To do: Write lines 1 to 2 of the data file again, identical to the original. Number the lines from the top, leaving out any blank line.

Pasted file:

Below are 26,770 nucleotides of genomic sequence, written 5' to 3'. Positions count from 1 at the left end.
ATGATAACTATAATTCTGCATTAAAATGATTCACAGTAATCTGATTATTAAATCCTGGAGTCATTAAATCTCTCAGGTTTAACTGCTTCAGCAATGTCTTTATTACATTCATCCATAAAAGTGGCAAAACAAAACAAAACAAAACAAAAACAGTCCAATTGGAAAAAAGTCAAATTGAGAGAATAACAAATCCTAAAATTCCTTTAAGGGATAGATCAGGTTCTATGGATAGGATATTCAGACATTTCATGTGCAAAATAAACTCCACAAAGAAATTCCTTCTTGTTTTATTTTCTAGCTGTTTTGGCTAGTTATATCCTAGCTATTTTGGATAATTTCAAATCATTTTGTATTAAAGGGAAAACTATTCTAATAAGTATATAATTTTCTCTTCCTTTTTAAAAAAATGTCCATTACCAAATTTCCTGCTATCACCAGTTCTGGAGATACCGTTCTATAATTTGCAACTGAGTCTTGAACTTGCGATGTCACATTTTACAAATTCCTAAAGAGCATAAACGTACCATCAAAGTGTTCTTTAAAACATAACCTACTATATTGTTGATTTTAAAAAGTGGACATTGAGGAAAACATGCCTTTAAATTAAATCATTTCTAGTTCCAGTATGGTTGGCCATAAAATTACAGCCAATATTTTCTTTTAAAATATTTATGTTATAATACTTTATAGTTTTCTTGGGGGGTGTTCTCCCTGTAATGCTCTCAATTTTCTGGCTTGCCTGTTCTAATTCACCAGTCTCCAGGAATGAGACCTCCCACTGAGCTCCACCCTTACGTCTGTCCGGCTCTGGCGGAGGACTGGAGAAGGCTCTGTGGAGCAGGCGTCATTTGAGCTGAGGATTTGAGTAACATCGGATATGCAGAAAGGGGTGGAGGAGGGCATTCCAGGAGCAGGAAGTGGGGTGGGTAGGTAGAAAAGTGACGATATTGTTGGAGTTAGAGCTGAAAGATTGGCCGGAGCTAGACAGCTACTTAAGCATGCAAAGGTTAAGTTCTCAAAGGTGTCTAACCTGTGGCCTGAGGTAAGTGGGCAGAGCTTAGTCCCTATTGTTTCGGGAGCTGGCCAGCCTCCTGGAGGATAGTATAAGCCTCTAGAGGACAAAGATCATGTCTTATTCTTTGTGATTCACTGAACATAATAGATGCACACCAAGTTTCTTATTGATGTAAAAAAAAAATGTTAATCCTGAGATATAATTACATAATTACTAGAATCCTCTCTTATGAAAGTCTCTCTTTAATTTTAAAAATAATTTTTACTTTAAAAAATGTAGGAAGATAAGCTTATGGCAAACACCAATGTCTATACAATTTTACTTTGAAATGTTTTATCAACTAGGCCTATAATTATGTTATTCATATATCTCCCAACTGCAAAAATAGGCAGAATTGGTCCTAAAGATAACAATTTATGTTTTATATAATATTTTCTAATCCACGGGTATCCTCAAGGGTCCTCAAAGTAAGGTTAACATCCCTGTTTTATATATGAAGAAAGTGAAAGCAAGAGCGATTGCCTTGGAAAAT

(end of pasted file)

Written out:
Below are 26,770 nucleotides of genomic sequence, written 5' to 3'. Positions count from 1 at the left end.
ATGATAACTATAATTCTGCATTAAAATGATTCACAGTAATCTGATTATTAAATCCTGGAGTCATTAAATCTCTCAGGTTTAACTGCTTCAGCAATGTCTTTATTACATTCATCCATAAAAGTGGCAAAACAAAACAAAACAAAACAAAAACAGTCCAATTGGAAAAAAGTCAAATTGAGAGAATAACAAATCCTAAAATTCCTTTAAGGGATAGATCAGGTTCTATGGATAGGATATTCAGACATTTCATGTGCAAAATAAACTCCACAAAGAAATTCCTTCTTGTTTTATTTTCTAGCTGTTTTGGCTAGTTATATCCTAGCTATTTTGGATAATTTCAAATCATTTTGTATTAAAGGGAAAACTATTCTAATAAGTATATAATTTTCTCTTCCTTTTTAAAAAAATGTCCATTACCAAATTTCCTGCTATCACCAGTTCTGGAGATACCGTTCTATAATTTGCAACTGAGTCTTGAACTTGCGATGTCACATTTTACAAATTCCTAAAGAGCATAAACGTACCATCAAAGTGTTCTTTAAAACATAACCTACTATATTGTTGATTTTAAAAAGTGGACATTGAGGAAAACATGCCTTTAAATTAAATCATTTCTAGTTCCAGTATGGTTGGCCATAAAATTACAGCCAATATTTTCTTTTAAAATATTTATGTTATAATACTTTATAGTTTTCTTGGGGGGTGTTCTCCCTGTAATGCTCTCAATTTTCTGGCTTGCCTGTTCTAATTCACCAGTCTCCAGGAATGAGACCTCCCACTGAGCTCCACCCTTACGTCTGTCCGGCTCTGGCGGAGGACTGGAGAAGGCTCTGTGGAGCAGGCGTCATTTGAGCTGAGGATTTGAGTAACATCGGATATGCAGAAAGGGGTGGAGGAGGGCATTCCAGGAGCAGGAAGTGGGGTGGGTAGGTAGAAAAGTGACGATATTGTTGGAGTTAGAGCTGAAAGATTGGCCGGAGCTAGACAGCTACTTAAGCATGCAAAGGTTAAGTTCTCAAAGGTGTCTAACCTGTGGCCTGAGGTAAGTGGGCAGAGCTTAGTCCCTATTGTTTCGGGAGCTGGCCAGCCTCCTGGAGGATAGTATAAGCCTCTAGAGGACAAAGATCATGTCTTATTCTTTGTGATTCACTGAACATAATAGATGCACACCAAGTTTCTTATTGATGTAAAAAAAAAATGTTAATCCTGAGATATAATTACATAATTACTAGAATCCTCTCTTATGAAAGTCTCTCTTTAATTTTAAAAATAATTTTTACTTTAAAAAATGTAGGAAGATAAGCTTATGGCAAACACCAATGTCTATACAATTTTACTTTGAAATGTTTTATCAACTAGGCCTATAATTATGTTATTCATATATCTCCCAACTGCAAAAATAGGCAGAATTGGTCCTAAAGATAACAATTTATGTTTTATATAATATTTTCTAATCCACGGGTATCCTCAAGGGTCCTCAAAGTAAGGTTAACATCCCTGTTTTATATATGAAGAAAGTGAAAGCAAGAGCGATTGCCTTGGAAAAT